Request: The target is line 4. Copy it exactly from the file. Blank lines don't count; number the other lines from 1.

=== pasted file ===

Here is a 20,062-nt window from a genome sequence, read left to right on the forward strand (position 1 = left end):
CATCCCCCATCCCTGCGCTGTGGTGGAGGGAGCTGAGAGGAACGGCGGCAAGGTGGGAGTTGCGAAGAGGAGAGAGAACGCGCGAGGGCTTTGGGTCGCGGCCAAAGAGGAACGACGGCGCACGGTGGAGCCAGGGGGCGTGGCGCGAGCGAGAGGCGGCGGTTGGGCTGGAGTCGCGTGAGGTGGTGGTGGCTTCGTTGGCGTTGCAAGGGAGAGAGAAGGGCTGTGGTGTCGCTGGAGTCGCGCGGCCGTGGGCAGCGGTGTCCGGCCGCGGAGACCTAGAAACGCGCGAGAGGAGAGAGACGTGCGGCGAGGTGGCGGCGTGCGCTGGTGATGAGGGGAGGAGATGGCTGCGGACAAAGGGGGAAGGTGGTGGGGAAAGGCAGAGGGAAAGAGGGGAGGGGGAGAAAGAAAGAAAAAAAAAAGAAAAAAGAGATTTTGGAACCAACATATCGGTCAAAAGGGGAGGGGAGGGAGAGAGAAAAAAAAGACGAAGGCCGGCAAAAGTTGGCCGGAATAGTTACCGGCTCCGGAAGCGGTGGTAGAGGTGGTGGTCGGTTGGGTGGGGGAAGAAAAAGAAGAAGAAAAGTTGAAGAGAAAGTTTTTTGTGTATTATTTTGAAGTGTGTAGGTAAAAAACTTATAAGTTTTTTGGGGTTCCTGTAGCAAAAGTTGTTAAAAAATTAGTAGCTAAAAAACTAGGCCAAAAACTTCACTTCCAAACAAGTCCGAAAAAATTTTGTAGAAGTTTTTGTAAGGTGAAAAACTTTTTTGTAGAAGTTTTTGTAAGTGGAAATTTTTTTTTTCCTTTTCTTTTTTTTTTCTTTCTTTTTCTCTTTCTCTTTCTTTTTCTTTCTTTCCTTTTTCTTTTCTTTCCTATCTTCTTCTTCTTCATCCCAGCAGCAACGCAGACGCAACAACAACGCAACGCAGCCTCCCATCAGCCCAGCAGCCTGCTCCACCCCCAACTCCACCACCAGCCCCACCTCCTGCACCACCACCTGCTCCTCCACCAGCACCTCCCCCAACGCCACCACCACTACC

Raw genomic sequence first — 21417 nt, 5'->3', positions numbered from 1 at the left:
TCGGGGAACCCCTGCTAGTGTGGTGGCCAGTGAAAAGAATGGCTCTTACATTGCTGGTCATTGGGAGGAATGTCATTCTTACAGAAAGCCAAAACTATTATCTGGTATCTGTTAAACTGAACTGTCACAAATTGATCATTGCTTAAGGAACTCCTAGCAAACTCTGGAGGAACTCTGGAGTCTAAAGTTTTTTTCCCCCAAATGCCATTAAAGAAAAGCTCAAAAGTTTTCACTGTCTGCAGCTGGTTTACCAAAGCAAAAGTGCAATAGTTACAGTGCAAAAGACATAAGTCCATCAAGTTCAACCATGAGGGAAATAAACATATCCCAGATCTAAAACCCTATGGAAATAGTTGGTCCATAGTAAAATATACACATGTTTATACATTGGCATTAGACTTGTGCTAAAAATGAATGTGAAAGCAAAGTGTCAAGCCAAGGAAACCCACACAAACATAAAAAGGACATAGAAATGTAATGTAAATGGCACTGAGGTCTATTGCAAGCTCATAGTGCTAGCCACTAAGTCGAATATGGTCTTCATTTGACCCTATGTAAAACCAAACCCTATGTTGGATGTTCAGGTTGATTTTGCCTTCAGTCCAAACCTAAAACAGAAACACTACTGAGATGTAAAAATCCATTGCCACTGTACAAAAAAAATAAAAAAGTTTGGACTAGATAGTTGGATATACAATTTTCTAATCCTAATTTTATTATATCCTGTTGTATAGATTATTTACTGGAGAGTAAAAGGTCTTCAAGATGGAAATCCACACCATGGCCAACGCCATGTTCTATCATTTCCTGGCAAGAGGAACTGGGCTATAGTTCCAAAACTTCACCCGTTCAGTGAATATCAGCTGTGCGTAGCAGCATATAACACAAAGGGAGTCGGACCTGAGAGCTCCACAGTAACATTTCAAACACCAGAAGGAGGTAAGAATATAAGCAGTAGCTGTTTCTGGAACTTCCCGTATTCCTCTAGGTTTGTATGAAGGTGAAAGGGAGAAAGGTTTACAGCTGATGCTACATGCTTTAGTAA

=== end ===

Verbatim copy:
TCGGGGAACCCCTGCTAGTGTGGTGGCCAGTGAAAAGAATGGCTCTTACATTGCTGGTCATTGGGAGGAATGTCATTCTTACAGAAAGCCAAAACTATTATCTGGTATCTGTTAAACTGAACTGTCACAAATTGATCATTGCTTAAGGAACTCCTAGCAAACTCTGGAGGAACTCTGGAGTCTAAAGTTTTTTTCCCCCAAATGCCATTAAAGAAAAGCTCAAAAGTTTTCACTGTCTGCAGCTGGTTTACCAAAGCAAAAGTGCAATAGTTACAGTGCAAAAGACATAAGTCCATCAAGTTCAACCATGAGGGAAATAAACATATCCCAGATCTAAAACCCTATGGAAATAGTTGGTCCATAGTAAAATATACACATGTTTATACATTGGCATTAGACTTGTGCTAAAAATGAATGTGAAAGCAAAGTGTCAAGCCAAGGAAACCCACACAAACATAAAAAGGACATAGAAATGTAATGTAAATGGCACTGAGGTCTATTGCAAGCTCATAGTGCTAGCCACTAAGTCGAATATGGTCTTCATTTGACCCTATGTAAAACCAAACCCTATGTTGGATGTTCAGGTTGATTTTGCCTTCAGTCCAAACCTAAAACAGAAACACTACTGAGATGTAAAAATCCATTGCCACTGTACAAAAAAAATAAAAAAGTTTGGACTAGATAGTTGGATATACAATTTTCTAATCCTAATTTTATTATATCCTGTTGTATAGATTATTTACTGGAGAGTAAAAGGTCTTCAAGATGGAAATCCACACCATGGCCAACGCCATGTTCTATCATTTCCTGGCAAGAGGAACTGGGCTATAGTTCCAAAACTTCACCCGTTCAGTGAATATCAGCTGTGCGTAGCAGCATATAACACAAAGGGAGTCGGACCTGAGAGCTCCACAGTAACATTTCAAACACCAGAAGGAGGTAAGAATATAAGCAGTAGCTGTTTCTGGAACTTCCCGTATTCCTCTAGGTTTGTATGAAGGTGAAAGGGAGAAAGGTTTACAGCTGATGCTACATGCTTTAGTAA